Breaking the rules: Examining the facilitation effects of moral intensity characteristics on the recognition of rule violations [Book Review]

Journal of Business Ethics 78 (1-2):275 - 289 (2008)
This research project seeks to discover whether certain characteristics of a moral issue facilitate individuals’ abilities to detect violators of a conditional rule. In business, conditional rules are often framed in terms of a social contract between employer and employee. Of significant concern to business ethicists is the fact that these social contracts are frequently breached. Some researchers in the field of evolutionary psychology argue that there is a biological basis to social contract formation and dissolution in business. However, although it is inescapable that biological forces shaped a fixed neural structure that guides and limits humans’ abilities, we argue that characteristics of the situation in which the person finds himself or herself moderate the activation of these neural circuits in ordinary business social contract situations. Specifically, the moral intensity associated with the social contract conditional rule is likely to influence peoples’ abilities to detect violators of the rule. This study utilizes adapted versions of the Wason selection task and manipulates the issue-contingent moral intensity characteristics of magnitude of consequences, proximity, and social consensus to assess if moral intensity facilitates detection of rule violators. Results from this empirical study indicate no relationship between moral intensity characteristics and issue recognition but do provide insights into the evolutionary psychology approach.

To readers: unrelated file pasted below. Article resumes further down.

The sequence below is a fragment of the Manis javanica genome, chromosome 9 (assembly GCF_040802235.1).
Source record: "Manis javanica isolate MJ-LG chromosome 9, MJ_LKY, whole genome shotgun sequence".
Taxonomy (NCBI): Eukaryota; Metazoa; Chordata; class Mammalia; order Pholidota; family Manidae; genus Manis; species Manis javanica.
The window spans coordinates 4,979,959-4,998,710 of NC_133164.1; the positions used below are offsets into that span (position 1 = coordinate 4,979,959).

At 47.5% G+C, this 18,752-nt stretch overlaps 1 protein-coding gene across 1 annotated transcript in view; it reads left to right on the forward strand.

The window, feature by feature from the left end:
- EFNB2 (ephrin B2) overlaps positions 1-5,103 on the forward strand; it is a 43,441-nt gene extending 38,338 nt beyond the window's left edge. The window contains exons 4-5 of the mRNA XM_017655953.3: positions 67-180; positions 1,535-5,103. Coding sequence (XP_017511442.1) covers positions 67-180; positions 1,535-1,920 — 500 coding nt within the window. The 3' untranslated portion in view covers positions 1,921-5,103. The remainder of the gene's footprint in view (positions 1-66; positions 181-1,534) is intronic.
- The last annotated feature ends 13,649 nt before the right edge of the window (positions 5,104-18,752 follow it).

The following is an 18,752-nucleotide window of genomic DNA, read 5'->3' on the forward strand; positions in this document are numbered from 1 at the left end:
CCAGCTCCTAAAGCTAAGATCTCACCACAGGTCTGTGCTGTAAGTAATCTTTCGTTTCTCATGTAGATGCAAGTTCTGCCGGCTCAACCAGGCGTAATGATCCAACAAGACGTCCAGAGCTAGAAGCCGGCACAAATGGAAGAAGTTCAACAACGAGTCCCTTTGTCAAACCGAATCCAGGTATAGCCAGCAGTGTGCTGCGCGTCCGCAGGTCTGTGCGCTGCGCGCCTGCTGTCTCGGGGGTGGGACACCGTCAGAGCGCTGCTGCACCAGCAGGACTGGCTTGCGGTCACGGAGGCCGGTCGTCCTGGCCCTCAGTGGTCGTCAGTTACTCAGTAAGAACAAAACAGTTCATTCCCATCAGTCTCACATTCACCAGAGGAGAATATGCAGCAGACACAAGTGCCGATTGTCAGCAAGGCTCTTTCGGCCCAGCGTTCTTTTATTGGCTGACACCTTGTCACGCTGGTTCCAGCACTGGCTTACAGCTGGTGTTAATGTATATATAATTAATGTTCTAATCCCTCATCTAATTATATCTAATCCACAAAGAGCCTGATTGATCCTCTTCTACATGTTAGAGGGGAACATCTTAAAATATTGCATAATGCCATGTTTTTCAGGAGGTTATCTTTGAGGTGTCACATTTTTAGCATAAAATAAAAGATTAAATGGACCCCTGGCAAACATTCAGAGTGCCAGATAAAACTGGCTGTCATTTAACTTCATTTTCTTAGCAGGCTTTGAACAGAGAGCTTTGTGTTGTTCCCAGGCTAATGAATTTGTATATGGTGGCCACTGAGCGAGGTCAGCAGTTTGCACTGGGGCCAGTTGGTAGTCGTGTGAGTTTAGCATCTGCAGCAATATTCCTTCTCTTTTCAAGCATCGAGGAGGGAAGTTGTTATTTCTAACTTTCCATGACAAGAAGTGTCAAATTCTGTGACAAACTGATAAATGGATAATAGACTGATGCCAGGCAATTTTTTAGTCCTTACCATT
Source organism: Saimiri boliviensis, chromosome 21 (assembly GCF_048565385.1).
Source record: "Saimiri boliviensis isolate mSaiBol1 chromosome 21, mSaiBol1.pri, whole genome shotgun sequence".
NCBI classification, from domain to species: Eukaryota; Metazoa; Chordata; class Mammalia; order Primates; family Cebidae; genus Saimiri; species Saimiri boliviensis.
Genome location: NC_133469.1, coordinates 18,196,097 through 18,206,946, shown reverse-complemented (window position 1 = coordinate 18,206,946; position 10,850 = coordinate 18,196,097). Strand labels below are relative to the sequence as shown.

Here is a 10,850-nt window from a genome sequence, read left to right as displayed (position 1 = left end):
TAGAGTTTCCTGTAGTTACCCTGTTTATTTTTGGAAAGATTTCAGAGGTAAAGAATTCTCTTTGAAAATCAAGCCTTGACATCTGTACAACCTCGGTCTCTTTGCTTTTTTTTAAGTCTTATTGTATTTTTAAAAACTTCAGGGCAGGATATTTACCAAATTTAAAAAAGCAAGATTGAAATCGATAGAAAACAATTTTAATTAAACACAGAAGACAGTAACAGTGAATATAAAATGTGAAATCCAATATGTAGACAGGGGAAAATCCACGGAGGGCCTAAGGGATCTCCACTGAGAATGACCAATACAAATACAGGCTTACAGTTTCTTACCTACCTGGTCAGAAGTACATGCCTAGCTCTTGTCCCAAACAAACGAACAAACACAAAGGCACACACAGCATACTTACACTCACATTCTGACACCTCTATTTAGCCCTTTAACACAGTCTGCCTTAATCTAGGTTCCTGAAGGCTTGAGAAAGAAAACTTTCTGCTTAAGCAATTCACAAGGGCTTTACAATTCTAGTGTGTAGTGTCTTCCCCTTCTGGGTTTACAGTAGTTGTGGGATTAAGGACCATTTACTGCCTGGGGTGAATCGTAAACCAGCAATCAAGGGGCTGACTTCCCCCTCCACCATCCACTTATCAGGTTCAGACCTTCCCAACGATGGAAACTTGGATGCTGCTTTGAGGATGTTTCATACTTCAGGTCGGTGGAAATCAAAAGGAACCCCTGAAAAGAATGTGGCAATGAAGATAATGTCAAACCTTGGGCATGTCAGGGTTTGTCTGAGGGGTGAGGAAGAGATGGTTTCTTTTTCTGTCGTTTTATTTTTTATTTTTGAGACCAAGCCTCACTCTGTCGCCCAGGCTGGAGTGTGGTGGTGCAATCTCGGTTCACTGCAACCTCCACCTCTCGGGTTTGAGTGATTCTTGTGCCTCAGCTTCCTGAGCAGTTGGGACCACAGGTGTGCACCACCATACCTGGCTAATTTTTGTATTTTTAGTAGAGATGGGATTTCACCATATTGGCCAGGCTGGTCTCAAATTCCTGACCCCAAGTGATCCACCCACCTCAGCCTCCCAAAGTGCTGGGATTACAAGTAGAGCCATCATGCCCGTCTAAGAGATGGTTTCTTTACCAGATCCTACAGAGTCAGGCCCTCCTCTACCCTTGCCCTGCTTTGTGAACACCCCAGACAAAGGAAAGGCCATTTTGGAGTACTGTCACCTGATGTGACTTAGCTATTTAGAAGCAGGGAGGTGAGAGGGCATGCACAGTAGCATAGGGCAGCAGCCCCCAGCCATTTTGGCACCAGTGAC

Keywords moral intensity  ethical decision-making  issue recognition  social contracts  evolutionary psychology
Categories (categorize this paper)
 Save to my reading list
Follow the author(s)
My bibliography
Export citation
Find it on Scholar
Edit this record
Mark as duplicate
Revision history Request removal from index
Download options
PhilPapers Archive

Upload a copy of this paper     Check publisher's policy on self-archival     Papers currently archived: 21,439
External links
Setup an account with your affiliations in order to access resources via your University's proxy server
Configure custom proxy (use this if your affiliation does not provide a proxy)
Through your library
References found in this work BETA

View all 19 references / Add more references

Citations of this work BETA

Add more citations

Similar books and articles

Monthly downloads

Added to index


Total downloads

19 ( #203,447 of 1,911,652 )

Recent downloads (6 months)

1 ( #458,010 of 1,911,652 )

How can I increase my downloads?

My notes
Sign in to use this feature

Start a new thread
There  are no threads in this forum
Nothing in this forum yet.